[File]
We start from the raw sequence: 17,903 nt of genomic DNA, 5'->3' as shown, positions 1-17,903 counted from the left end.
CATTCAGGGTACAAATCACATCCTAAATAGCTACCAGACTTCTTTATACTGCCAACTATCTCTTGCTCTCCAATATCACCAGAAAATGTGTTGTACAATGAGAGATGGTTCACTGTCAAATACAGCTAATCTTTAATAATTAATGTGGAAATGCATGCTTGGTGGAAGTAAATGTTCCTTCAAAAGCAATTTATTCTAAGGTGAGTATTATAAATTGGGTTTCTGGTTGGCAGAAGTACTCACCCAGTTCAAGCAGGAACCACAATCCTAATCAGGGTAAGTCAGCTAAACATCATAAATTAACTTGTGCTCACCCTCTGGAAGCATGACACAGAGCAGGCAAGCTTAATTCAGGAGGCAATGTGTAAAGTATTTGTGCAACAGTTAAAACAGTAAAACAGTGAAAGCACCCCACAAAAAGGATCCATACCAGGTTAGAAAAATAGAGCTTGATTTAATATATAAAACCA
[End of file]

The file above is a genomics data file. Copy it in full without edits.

We start from the raw sequence: 17,903 nt of genomic DNA, 5'->3' as shown, positions 1-17,903 counted from the left end.
CATTCAGGGTACAAATCACATCCTAAATAGCTACCAGACTTCTTTATACTGCCAACTATCTCTTGCTCTCCAATATCACCAGAAAATGTGTTGTACAATGAGAGATGGTTCACTGTCAAATACAGCTAATCTTTAATAATTAATGTGGAAATGCATGCTTGGTGGAAGTAAATGTTCCTTCAAAAGCAATTTATTCTAAGGTGAGTATTATAAATTGGGTTTCTGGTTGGCAGAAGTACTCACCCAGTTCAAGCAGGAACCACAATCCTAATCAGGGTAAGTCAGCTAAACATCATAAATTAACTTGTGCTCACCCTCTGGAAGCATGACACAGAGCAGGCAAGCTTAATTCAGGAGGCAATGTGTAAAGTATTTGTGCAACAGTTAAAACAGTAAAACAGTGAAAGCACCCCACAAAAAGGATCCATACCAGGTTAGAAAAATAGAGCTTGATTTAATATATAAAACCA